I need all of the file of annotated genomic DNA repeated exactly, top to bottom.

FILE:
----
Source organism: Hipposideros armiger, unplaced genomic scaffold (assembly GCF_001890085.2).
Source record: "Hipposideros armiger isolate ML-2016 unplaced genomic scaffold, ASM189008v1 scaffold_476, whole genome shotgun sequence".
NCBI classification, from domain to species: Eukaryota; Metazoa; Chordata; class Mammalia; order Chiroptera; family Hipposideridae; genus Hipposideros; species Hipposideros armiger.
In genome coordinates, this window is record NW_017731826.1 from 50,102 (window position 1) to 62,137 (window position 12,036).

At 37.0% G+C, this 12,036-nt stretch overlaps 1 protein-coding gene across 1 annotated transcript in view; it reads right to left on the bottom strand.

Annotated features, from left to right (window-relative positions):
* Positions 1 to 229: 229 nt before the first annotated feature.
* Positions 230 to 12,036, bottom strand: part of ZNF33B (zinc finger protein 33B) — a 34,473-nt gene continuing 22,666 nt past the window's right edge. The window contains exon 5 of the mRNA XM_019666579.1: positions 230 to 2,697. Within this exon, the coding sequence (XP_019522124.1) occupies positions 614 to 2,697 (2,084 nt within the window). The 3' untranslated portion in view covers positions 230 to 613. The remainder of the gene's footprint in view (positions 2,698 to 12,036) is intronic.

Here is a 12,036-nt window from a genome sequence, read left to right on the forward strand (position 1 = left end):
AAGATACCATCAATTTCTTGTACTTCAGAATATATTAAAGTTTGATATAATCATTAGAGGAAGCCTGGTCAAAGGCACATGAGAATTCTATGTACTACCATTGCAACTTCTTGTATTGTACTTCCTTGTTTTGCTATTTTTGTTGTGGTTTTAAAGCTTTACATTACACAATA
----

Source organism: Hipposideros armiger, unplaced genomic scaffold (assembly GCF_001890085.2).
Source record: "Hipposideros armiger isolate ML-2016 unplaced genomic scaffold, ASM189008v1 scaffold_476, whole genome shotgun sequence".
NCBI classification, from domain to species: Eukaryota; Metazoa; Chordata; class Mammalia; order Chiroptera; family Hipposideridae; genus Hipposideros; species Hipposideros armiger.
In genome coordinates, this window is record NW_017731826.1 from 50,102 (window position 1) to 62,137 (window position 12,036).

At 37.0% G+C, this 12,036-nt stretch overlaps 1 protein-coding gene across 1 annotated transcript in view; it reads right to left on the bottom strand.

Annotated features, from left to right (window-relative positions):
* Positions 1 to 229: 229 nt before the first annotated feature.
* Positions 230 to 12,036, bottom strand: part of ZNF33B (zinc finger protein 33B) — a 34,473-nt gene continuing 22,666 nt past the window's right edge. The window contains exon 5 of the mRNA XM_019666579.1: positions 230 to 2,697. Within this exon, the coding sequence (XP_019522124.1) occupies positions 614 to 2,697 (2,084 nt within the window). The 3' untranslated portion in view covers positions 230 to 613. The remainder of the gene's footprint in view (positions 2,698 to 12,036) is intronic.

Here is a 12,036-nt window from a genome sequence, read left to right on the forward strand (position 1 = left end):
AAGATACCATCAATTTCTTGTACTTCAGAATATATTAAAGTTTGATATAATCATTAGAGGAAGCCTGGTCAAAGGCACATGAGAATTCTATGTACTACCATTGCAACTTCTTGTATTGTACTTCCTTGTTTTGCTATTTTTGTTGTGGTTTTAAAGCTTTACATTACACAATA